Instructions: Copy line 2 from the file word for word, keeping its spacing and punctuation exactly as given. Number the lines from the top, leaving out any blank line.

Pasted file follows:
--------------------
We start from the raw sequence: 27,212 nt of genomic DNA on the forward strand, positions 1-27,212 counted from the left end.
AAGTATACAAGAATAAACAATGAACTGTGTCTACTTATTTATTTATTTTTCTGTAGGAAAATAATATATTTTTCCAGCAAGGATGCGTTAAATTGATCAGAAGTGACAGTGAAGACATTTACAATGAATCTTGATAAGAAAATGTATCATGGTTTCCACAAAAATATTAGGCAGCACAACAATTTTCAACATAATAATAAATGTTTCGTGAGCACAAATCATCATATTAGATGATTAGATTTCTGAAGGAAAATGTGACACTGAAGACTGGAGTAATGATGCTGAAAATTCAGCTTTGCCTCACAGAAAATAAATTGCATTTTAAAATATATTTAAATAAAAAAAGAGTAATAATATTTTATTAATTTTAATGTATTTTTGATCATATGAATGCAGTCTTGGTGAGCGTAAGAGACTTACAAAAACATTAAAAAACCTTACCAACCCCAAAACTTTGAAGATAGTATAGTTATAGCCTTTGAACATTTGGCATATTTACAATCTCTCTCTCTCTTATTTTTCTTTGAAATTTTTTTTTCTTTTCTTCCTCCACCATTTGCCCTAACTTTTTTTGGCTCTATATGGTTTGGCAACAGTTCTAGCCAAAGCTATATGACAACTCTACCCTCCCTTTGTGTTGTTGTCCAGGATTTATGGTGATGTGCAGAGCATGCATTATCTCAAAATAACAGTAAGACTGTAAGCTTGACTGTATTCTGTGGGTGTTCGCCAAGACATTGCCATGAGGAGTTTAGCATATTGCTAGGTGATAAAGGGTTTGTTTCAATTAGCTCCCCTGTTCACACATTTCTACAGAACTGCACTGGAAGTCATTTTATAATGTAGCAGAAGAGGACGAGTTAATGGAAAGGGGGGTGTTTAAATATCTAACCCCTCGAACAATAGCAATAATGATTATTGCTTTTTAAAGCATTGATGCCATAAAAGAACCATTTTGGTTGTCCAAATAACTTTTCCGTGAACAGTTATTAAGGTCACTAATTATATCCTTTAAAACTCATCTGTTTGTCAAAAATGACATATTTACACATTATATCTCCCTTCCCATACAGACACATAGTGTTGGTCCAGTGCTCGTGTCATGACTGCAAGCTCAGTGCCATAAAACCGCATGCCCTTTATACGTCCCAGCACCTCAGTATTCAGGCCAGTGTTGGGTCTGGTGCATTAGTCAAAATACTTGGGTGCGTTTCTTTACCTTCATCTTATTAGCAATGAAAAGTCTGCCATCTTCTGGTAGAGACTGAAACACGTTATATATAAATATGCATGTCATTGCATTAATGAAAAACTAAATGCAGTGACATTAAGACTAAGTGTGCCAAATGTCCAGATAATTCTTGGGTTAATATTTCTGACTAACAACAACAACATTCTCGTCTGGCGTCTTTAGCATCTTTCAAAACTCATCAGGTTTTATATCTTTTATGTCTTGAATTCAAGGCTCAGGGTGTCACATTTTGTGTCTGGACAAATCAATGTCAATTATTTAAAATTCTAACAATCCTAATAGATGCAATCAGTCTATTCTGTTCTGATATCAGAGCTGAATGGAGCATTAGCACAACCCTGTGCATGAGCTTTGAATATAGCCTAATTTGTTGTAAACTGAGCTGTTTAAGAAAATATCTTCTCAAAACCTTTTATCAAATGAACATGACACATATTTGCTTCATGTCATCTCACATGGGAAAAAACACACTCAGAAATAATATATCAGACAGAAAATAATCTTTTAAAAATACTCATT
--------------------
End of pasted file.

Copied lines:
AAGTATACAAGAATAAACAATGAACTGTGTCTACTTATTTATTTATTTTTCTGTAGGAAAATAATATATTTTTCCAGCAAGGATGCGTTAAATTGATCAGAAGTGACAGTGAAGACATTTACAATGAATCTTGATAAGAAAATGTATCATGGTTTCCACAAAAATATTAGGCAGCACAACAATTTTCAACATAATAATAAATGTTTCGTGAGCACAAATCATCATATTAGATGATTAGATTTCTGAAGGAAAATGTGACACTGAAGACTGGAGTAATGATGCTGAAAATTCAGCTTTGCCTCACAGAAAATAAATTGCATTTTAAAATATATTTAAATAAAAAAAGAGTAATAATATTTTATTAATTTTAATGTATTTTTGATCATATGAATGCAGTCTTGGTGAGCGTAAGAGACTTACAAAAACATTAAAAAACCTTACCAACCCCAAAACTTTGAAGATAGTATAGTTATAGCCTTTGAACATTTGGCATATTTACAATCTCTCTCTCTCTTATTTTTCTTTGAAATTTTTTTTTCTTTTCTTCCTCCACCATTTGCCCTAACTTTTTTTGGCTCTATATGGTTTGGCAACAGTTCTAGCCAAAGCTATATGACAACTCTACCCTCCCTTTGTGTTGTTGTCCAGGATTTATGGTGATGTGCAGAGCATGCATTATCTCAAAATAACAGTAAGACTGTAAGCTTGACTGTATTCTGTGGGTGTTCGCCAAGACATTGCCATGAGGAGTTTAGCATATTGCTAGGTGATAAAGGGTTTGTTTCAATTAGCTCCCCTGTTCACACATTTCTACAGAACTGCACTGGAAGTCATTTTATAATGTAGCAGAAGAGGACGAGTTAATGGAAAGGGGGGTGTTTAAATATCTAACCCCTCGAACAATAGCAATAATGATTATTGCTTTTTAAAGCATTGATGCCATAAAAGAACCATTTTGGTTGTCCAAATAACTTTTCCGTGAACAGTTATTAAGGTCACTAATTATATCCTTTAAAACTCATCTGTTTGTCAAAAATGACATATTTACACATTATATCTCCCTTCCCATACAGACACATAGTGTTGGTCCAGTGCTCGTGTCATGACTGCAAGCTCAGTGCCATAAAACCGCATGCCCTTTATACGTCCCAGCACCTCAGTATTCAGGCCAGTGTTGGGTCTGGTGCATTAGTCAAAATACTTGGGTGCGTTTCTTTACCTTCATCTTATTAGCAATGAAAAGTCTGCCATCTTCTGGTAGAGACTGAAACACGTTATATATAAATATGCATGTCATTGCATTAATGAAAAACTAAATGCAGTGACATTAAGACTAAGTGTGCCAAATGTCCAGATAATTCTTGGGTTAATATTTCTGACTAACAACAACAACATTCTCGTCTGGCGTCTTTAGCATCTTTCAAAACTCATCAGGTTTTATATCTTTTATGTCTTGAATTCAAGGCTCAGGGTGTCACATTTTGTGTCTGGACAAATCAATGTCAATTATTTAAAATTCTAACAATCCTAATAGATGCAATCAGTCTATTCTGTTCTGATATCAGAGCTGAATGGAGCATTAGCACAACCCTGTGCATGAGCTTTGAATATAGCCTAATTTGTTGTAAACTGAGCTGTTTAAGAAAATATCTTCTCAAAACCTTTTATCAAATGAACATGACACATATTTGCTTCATGTCATCTCACATGGGAAAAAACACACTCAGAAATAATATATCAGACAGAAAATAATCTTTTAAAAATACTCATT